31 August 2018

Dinosaur eggs?

     Not even!

     After having planted hundreds of coconuts trees we're going to plant some more...coconut trees, palm trees, are such a visual part of beach life.  And we have enough space that I can't imagine having too many of them.  
     In the case of coconuts, which are just big seeds, we wait for them to sprout, which they do almost without fail, and then we put them in the ground.  
     But we facilitate the natural cycle.  Plant a tree.  The tree matures and produces seeds.  The seeds drop on the ground.  And this is where we step in.
    Sometimes, without interference, a seed might drop on or in an inhospitable spot.  It might sprout; it might not sprout; if it sprouts the new tree might grow; if it sprouts the new tree might not grow.
     Our interference involves providing an unimpeded location for sprouting and then our selection of an unimpeded location for growing.
     Most of these seeds are from trees I planted.  Will the circle be unbroken?  In this case there's no doubt about that.
     Here the seeds wait, open to the sun and rain and without competition from much of anything but a few pineapple plants.

Taking a detour here - which I rarely do...
     The song, "Will the Circle Be Unbroken," doesn't have a damn thing to do with growing coconuts other than the obvious tie of the title to the way nature often works.  Sung over the years by the likes of Johnny Cash and his family, Joan Baez, Randy Travis, and lots of others, the song is a classic. 

     Here is a traditional rendering for anybody familiar  -or unfamiliar - with it:

      And maybe the best for last.  This version is also traditional but almost unique in that there's very little between the voices and the audience except a mic: 

26 August 2018

T.S. Eliot

     Things come to thrift stores in Bluefields compressed into very large bales; and during my years of haunting these stores there, most everything I've found has come with a tag from another thrift store...all from the United States.
     Stores of this ilk have been my metier in the U.S. for decades, with thrift store visits being more like treasure hunts than shopping.  And I've learned over the years that items in thrift stores have a 'shelf life:'
when first presented an item has one price; and two weeks (or more) later it has a lower price; and two weeks (or more) later it has an even lower price.  Then it just simply disappears.  
     There must be some central place where the unsold items go.  I never really thought about it until shopping in Bluefields, but I've learned that when most things in a thrift store in the U.S. don't sell,  they end up in another country.  And sometimes that country is Nicaragua and some of what ends up in Nicaragua goes to Bluefields.  
     Serendipity for me and T.S. Eliot.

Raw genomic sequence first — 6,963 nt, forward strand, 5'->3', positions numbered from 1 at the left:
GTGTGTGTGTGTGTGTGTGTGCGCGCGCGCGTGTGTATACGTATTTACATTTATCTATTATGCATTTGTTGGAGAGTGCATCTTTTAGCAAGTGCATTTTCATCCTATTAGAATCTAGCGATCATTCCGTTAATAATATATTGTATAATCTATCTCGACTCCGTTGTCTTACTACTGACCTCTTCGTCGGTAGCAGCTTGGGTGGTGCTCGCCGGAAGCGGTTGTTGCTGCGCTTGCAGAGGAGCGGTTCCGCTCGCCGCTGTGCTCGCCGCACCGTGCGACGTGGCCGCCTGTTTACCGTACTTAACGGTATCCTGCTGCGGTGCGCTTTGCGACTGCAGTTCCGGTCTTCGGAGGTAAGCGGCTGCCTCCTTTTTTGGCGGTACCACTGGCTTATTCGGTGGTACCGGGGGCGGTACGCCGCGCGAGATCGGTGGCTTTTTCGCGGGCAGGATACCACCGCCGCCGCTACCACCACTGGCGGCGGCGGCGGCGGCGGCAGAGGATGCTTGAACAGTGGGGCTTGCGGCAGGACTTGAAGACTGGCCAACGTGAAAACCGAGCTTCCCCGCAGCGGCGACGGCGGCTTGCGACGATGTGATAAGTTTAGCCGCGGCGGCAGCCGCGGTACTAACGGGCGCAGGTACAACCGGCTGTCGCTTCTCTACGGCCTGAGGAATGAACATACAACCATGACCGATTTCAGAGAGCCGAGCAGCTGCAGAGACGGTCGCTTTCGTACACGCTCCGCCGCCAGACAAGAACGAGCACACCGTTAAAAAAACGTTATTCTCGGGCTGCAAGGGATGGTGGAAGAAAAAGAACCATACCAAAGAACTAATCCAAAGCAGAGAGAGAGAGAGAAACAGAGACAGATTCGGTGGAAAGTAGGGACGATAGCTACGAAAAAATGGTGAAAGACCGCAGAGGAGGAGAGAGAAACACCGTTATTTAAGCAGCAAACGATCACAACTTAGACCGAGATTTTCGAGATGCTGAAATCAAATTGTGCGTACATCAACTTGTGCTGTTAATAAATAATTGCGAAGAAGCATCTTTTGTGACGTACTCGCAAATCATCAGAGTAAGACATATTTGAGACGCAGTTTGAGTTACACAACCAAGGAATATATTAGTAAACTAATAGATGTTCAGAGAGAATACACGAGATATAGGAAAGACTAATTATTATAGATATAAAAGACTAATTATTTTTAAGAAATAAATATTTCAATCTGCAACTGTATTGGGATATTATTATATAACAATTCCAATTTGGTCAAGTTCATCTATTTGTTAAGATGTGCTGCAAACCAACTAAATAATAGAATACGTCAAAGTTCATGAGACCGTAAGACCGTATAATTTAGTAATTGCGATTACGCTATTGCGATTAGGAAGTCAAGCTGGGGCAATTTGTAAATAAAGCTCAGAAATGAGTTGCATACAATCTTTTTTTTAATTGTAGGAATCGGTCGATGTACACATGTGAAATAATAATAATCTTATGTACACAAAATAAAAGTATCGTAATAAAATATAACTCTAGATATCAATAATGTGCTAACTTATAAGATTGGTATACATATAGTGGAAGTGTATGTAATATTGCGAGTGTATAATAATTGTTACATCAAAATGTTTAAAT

Again, I never really thought about where unsold thrift store stuff goes and won't do any research; but it all seems to be about recycling and the market.  I've benefited from the arrival in Bluefields of unsold stuff from Idaho - or wherever.  An extant tag might read 'Salvation Army' but I've never seen one that reads 'Salvation Army of Boise Idaho.'
     Sheets and towels and T-shirts and socks and plates and other useful items have all made their way from U.S. to False Bluff where they continue to give good service.
     And then there was T.S. Eliot sitting in the window of a Bluefields thrift store.  Nearly thirty inches from ear to toe, to say the least he's eye catching.  That might be the reason nobody in the U.S. wanted him, since it's apparent he sat through numerous price reductions before being compressed.  And his looks might also be why nobody in Bluefields seemed to want him either.  
     Whatever it might have been at his beginning, his name now is T.S. Eliot - Thrift Store Eliot rather than Thomas Stearns Eliot - and his journey is poetic in its own way.  
     Compressed, again, but this time into my suitcase, he's back in the U.S. -  still looking a bit surprised about it all.

    " Only those who will risk going too far can possibly find out how far one can go."
    Thomas Stearns Eliot

21 August 2018

El Nido and the world it sits on

     The environmental drawbacks to cement (and concrete, of which cement is a major component) have been - will always be - things we consider when building at False Bluff:  we want the look and, given our harsh coastal environment, a lot of the benefits of a block and mortar building with as few of the damaging side effects as possible
     Blueboard, which is the siding of El Nido, the small building that will be our reading room, was the kinder option.